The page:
June 7, 2019

Admin Looks at Providing Meals to Eligible Students During Breaks

Baker Dining Hall

Baker Dining Hall

Greg Ross / The Chicago Maroon

At the April Student Government (SG) Assembly Meeting, Vice Provost for Diversity and Inclusion Initiatives Melissa Gilliam spoke about the currently enacted dining hall pilot program that could extend dining services to Saturdays and winter and spring breaks. Administrators have been reaching out to students for their opinions on access to and quality of food on campus.

“As part of a long-standing commitment to the health and well-being of students, the University of Chicago began a Dining Hall Pilot Program this quarter to expand food access,” Gilliam shared in an e-mail to The Maroon. “Facilitated through a partnership between UChicago Dining, the Center for College Student Success (CCSS), and Student Support Services (SSS), the pilot offers eligible undergraduate and graduate students five free meals at any campus dining hall.”

This dining-hall pilot program is part of a series of initiatives to improve student access to meals on campus or through the local Hyde Park community. The best-known aspect of the program is the Saturday night meal swipes at Hutchinson Commons, which provides free meals when the dining halls are closed.

This program was developed in part by the Socioeconomic Diversity Alliance (SDA). SDA is an RSO dedicated to increasing campus inclusivity for low-income and/or first-generation students. Outgoing SDA president Christian Porras said, “The University has a responsibility to ensure that its students have access to food, and when financial limitations are compounded by this restrictive dining service model, students experience food insecurity. We’ve [SDA] received a number of student anecdotes detailing instances of not eating or eating very poorly as a result of dining hall closures.”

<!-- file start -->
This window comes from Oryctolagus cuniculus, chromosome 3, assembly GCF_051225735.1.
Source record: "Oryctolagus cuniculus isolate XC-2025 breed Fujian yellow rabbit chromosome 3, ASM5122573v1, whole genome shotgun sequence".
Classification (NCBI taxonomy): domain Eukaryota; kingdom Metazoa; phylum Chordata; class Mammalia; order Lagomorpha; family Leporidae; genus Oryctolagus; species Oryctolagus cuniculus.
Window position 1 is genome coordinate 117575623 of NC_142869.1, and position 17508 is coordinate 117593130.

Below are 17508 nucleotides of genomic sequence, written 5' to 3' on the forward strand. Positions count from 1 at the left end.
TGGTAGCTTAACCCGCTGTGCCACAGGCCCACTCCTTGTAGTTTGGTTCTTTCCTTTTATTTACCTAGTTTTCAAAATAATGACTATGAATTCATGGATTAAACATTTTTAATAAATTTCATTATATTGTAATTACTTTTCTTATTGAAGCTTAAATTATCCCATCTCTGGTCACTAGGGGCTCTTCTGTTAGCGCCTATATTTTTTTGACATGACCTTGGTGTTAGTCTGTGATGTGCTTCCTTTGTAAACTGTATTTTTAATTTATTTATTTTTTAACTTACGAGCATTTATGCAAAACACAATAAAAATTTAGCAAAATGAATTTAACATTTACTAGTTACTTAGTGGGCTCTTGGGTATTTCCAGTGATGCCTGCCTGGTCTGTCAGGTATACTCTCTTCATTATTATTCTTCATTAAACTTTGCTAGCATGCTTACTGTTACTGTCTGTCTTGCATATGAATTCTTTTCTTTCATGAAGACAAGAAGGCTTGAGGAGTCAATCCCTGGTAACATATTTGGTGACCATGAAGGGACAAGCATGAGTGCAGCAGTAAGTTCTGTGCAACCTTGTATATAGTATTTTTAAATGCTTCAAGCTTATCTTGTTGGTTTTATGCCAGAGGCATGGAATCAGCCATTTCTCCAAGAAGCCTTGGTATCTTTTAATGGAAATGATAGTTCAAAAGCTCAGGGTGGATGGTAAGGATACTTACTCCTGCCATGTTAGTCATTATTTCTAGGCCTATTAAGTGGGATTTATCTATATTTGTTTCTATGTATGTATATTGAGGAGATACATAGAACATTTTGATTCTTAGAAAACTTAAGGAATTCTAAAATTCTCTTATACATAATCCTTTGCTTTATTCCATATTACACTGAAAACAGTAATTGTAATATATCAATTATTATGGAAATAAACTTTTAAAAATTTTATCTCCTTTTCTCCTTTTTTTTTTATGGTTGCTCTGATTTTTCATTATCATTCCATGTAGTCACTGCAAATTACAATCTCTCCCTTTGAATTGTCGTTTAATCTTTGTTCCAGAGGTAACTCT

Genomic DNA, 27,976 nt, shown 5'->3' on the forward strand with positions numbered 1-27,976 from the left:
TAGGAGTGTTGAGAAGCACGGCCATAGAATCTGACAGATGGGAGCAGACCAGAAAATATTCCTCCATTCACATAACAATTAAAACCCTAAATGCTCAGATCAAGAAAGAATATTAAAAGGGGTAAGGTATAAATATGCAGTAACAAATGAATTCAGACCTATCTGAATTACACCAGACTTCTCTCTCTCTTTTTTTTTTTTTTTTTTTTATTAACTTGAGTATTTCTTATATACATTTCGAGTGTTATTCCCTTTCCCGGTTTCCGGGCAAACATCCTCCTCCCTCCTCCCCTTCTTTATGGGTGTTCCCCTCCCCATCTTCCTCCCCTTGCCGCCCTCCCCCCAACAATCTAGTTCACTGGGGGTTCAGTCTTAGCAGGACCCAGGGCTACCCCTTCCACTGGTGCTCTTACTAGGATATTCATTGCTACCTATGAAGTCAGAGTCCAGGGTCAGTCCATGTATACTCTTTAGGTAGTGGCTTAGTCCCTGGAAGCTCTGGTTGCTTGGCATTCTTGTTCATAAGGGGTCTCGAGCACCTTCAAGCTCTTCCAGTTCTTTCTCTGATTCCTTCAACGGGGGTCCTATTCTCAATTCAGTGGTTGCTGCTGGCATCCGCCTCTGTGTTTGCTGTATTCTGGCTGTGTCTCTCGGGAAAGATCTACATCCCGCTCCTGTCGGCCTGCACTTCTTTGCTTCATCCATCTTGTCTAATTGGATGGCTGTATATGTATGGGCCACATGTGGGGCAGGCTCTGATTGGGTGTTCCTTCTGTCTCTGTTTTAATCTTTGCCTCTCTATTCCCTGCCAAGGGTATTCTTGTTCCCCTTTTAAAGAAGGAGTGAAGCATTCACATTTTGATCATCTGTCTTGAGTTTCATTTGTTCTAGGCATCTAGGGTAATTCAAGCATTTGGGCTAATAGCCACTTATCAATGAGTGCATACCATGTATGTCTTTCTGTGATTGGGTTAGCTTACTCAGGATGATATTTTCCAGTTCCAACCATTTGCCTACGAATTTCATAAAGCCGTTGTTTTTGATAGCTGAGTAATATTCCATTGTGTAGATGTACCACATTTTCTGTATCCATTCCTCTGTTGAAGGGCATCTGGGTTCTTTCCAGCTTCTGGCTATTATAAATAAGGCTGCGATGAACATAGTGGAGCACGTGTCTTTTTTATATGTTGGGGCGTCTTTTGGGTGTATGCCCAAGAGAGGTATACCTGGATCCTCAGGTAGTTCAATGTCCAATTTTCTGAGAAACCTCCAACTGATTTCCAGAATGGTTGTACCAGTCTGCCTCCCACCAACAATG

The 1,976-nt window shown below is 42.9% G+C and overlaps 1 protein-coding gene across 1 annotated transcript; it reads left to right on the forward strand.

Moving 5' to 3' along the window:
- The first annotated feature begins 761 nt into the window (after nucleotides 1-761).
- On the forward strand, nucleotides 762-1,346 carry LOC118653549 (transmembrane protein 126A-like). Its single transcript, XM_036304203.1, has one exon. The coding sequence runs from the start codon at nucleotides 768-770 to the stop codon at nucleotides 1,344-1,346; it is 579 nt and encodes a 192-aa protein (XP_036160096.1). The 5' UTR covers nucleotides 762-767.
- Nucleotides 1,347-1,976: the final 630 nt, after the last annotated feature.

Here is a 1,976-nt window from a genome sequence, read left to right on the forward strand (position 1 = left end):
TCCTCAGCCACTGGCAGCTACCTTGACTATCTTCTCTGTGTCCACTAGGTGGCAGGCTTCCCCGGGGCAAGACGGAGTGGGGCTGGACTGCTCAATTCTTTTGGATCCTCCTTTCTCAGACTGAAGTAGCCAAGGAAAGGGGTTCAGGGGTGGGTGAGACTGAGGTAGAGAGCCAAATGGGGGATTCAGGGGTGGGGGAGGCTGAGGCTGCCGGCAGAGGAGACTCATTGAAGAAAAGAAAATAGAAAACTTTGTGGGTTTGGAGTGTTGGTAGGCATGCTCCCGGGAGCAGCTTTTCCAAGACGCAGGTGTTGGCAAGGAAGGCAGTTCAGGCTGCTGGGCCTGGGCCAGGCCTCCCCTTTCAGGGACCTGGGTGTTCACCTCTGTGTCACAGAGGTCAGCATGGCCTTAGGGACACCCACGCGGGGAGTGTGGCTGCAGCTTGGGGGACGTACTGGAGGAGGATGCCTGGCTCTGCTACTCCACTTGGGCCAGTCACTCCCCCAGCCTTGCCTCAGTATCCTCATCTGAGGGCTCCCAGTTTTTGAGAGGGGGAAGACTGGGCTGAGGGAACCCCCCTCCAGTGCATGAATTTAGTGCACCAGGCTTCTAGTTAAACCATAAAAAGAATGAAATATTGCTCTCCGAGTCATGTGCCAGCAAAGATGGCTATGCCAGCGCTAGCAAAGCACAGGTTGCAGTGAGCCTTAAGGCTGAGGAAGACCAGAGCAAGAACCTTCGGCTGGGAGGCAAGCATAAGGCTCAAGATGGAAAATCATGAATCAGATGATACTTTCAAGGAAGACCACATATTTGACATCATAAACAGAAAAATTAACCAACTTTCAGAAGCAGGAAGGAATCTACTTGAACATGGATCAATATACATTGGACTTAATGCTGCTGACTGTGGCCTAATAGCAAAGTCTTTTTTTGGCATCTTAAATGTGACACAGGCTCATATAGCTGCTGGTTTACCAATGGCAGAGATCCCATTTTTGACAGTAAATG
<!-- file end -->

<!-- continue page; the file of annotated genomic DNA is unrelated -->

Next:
Porras said he approves of the pilot program to provide meals during breaks. Porras wrote, “I feel that this is an essential next step for ending food insecurity on our campus. Many students that remain on campus during breaks do so because traveling home for a short period is not affordable or practical. Why should these students not have access to meals?”

The CCSS and the SSS currently run several campus initiatives to expand food options both during school and break, including the Grocery Run, CCSS Winter Holiday Meal and Groceries, Local Grocery Credit, and the Spring Break Meal Program.

“We encourage students who would benefit from the Dining Hall Pilot Program or any of our existing food access resources to contact CCSS or SSS,” Gilliam wrote. “The UChicago D&I [Diversity and Inclusion] Studio in the Office of the Provost is gathering interviews and information about student experiences around food, and welcomes students who wish to participate.”

Kosi Achife, incoming SG Vice President and an intern for Gilliam, said there is a need for the possible expansion of UChicago’s dining-hall pilot program. “I am all for the extension of the dining program as food insecurity is an important issue across college campuses, and it especially harms low-income students,” Achife said.

“I am not involved in this program, but I wholeheartedly support it,” Achife wrote on possibilities for next year. “If students need SG’s support [for] it next year, our slate would love to help in whatever way we can.”